Gollywhoppers in Love

Sep 2, 2008

He didn't bring her flowers.

They were already sharing a sunflower leaf.

He didn't bring her candy.

They'd already dined on nectar.

It was Labor Day and the two crane flies looked quite friendly in our bee friendly garden.

More than friendly.

I think they were in love.

Crane flies, also known as mosquito hawks, look like Texas-sized mosquitoes. "Big 'uns," as my Texas-born grandmother used to say. But these insects won't bite you or suck your blood. They're long-legged, two-winged insects with such slender abs that their "to do" list probably includes daily workouts at the gym.  They're members of the family Tipulidae (suborder Nematocera, order Diptera).

Despite their name, mosquito hawks don't eat skeeters. They just look like they might.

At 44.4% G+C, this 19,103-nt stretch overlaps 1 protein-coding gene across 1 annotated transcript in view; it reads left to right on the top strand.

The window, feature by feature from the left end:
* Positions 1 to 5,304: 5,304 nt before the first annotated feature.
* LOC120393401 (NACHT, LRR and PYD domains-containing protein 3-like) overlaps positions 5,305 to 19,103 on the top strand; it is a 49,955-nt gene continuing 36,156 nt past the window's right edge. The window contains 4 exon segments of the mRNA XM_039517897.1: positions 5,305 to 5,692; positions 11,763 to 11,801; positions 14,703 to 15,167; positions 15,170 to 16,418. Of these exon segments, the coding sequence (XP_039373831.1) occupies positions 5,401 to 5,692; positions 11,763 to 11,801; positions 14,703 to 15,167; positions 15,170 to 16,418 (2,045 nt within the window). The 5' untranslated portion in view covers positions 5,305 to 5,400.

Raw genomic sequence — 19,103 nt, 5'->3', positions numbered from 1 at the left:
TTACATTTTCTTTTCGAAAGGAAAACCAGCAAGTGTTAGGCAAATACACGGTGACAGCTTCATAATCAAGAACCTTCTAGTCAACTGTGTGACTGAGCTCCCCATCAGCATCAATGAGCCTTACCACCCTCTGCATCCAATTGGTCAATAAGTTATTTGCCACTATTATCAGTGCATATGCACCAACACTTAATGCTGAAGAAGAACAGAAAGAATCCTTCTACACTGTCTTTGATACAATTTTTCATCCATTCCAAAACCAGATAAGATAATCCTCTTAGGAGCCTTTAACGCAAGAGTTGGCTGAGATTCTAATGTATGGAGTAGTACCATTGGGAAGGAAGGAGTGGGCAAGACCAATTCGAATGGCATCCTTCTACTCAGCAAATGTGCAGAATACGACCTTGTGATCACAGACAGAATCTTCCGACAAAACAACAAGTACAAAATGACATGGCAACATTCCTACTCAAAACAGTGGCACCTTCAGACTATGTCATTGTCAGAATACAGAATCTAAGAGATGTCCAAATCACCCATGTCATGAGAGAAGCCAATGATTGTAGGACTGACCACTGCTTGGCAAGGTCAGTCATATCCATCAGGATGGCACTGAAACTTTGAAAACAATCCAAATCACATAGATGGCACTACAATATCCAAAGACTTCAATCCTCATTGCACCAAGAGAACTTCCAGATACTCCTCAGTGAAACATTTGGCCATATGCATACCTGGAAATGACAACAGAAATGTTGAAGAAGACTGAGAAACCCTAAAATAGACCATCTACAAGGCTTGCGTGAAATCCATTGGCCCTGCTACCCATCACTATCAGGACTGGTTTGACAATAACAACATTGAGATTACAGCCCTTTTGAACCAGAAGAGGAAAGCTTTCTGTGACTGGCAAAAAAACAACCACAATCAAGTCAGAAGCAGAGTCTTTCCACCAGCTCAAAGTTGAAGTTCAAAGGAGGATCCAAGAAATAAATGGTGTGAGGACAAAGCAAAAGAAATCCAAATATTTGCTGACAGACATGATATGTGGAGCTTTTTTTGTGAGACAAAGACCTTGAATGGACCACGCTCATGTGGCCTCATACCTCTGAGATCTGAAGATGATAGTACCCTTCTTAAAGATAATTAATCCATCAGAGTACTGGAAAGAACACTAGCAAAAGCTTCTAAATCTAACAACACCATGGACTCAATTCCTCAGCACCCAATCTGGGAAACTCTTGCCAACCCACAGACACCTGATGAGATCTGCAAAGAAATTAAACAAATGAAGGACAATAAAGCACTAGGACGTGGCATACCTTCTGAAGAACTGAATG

They're basically quite harmless. The larvae feed on plant roots, sometimes causing problems in nurseries. The adults are a hot menu item ("the daily special") for birds, fish and other animals. Bring 'em on!

What's good about the mosquito hawk are its nicknames: gallinipper, jimmy spinner, skeeter eater, skeeter lion, leatherjackets (referring to the tough brown skin of the larvae), daddy long-legs (in Canada and Ireland), doizabizzler and gollywhopper.

Gollywhopper? You can't say that without smiling. 

You just can't.


By Kathy Keatley Garvey
Author - Communications specialist

Attached Images:

The crane fly is sometimes called a mosquito hawk or a gollywhopper.(Photo by Kathy Keatley Garvey)

Close-up of crane fly

These two crane flies, also known as mosquito hawks, are in love. (Photo by Kathy Keatley Garvey)

In love